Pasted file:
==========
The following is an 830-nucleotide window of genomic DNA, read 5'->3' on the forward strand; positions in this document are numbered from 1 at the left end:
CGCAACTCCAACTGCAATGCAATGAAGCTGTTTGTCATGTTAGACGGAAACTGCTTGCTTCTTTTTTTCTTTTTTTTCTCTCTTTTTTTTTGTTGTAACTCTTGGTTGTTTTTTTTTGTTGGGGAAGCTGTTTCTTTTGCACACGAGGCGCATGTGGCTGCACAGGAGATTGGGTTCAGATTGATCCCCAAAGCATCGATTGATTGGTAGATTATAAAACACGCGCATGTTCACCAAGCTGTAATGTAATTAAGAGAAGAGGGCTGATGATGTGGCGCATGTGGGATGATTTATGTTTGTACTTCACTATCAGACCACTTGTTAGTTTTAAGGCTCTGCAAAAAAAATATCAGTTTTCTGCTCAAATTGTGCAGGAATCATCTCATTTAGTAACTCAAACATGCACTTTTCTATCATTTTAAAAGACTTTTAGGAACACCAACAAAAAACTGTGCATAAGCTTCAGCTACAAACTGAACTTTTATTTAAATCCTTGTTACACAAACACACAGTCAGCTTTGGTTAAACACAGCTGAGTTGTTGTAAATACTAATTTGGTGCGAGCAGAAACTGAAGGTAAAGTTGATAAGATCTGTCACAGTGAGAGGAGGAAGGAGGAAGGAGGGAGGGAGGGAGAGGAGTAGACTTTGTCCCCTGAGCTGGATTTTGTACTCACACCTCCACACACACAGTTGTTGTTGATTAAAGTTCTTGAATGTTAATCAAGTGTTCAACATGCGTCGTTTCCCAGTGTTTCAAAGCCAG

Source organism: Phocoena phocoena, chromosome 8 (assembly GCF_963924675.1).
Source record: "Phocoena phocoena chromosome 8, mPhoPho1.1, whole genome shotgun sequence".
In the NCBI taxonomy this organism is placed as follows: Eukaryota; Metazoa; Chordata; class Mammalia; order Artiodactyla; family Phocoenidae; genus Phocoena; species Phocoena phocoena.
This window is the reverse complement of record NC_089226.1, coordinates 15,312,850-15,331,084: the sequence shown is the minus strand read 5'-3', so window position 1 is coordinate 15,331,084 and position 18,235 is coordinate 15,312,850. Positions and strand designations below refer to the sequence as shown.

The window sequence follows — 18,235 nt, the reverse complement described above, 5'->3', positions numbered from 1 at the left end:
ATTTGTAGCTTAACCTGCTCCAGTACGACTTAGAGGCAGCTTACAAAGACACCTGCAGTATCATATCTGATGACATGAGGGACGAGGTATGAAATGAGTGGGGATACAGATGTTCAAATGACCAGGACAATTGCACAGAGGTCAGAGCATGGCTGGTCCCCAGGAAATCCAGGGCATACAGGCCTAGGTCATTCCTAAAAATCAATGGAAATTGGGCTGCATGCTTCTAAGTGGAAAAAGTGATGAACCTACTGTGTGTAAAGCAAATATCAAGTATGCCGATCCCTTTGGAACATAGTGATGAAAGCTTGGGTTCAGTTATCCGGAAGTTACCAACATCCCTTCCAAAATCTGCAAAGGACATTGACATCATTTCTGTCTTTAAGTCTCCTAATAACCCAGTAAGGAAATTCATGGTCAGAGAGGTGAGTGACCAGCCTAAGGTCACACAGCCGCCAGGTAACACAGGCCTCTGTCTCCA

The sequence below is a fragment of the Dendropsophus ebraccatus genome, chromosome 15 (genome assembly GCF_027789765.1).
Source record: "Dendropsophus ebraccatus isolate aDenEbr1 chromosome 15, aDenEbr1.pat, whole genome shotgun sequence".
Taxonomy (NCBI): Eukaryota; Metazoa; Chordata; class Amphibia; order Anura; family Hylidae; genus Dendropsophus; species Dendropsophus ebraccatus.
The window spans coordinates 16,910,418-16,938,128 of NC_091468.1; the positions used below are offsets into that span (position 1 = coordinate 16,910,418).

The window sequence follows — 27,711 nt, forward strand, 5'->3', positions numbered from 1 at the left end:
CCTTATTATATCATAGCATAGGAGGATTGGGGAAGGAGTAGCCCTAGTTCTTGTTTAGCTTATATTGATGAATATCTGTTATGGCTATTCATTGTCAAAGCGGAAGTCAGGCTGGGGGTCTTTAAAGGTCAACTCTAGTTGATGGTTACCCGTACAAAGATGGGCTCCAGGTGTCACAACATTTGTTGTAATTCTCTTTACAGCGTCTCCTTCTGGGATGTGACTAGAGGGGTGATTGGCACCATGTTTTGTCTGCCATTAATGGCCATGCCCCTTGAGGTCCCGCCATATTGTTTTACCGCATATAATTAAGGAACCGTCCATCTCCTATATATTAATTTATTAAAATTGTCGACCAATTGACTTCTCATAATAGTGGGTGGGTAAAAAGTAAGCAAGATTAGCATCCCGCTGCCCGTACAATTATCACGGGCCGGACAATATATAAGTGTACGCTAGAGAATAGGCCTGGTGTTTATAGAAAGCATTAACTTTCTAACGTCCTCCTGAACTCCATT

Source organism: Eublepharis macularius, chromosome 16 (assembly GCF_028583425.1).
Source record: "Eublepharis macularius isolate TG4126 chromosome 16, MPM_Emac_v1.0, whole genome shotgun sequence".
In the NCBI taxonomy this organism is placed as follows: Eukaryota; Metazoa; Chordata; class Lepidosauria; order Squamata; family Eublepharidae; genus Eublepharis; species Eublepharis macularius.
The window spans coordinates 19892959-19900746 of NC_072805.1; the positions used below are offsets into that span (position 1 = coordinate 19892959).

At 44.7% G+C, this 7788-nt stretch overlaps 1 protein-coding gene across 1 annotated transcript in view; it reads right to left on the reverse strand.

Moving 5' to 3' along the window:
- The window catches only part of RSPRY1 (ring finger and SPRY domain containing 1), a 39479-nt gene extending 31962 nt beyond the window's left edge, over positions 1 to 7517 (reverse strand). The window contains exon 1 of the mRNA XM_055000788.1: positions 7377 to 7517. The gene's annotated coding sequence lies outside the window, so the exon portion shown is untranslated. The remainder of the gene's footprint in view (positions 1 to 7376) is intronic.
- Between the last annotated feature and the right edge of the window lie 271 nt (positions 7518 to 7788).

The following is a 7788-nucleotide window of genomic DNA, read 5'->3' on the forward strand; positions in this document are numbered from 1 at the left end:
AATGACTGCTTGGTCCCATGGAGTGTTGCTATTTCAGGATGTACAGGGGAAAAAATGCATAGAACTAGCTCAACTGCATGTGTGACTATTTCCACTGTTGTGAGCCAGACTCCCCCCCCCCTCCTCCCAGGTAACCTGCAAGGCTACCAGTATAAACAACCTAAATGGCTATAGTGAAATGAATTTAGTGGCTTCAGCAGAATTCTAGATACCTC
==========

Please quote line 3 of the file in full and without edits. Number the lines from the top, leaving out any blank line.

Source organism: Phocoena phocoena, chromosome 8 (assembly GCF_963924675.1).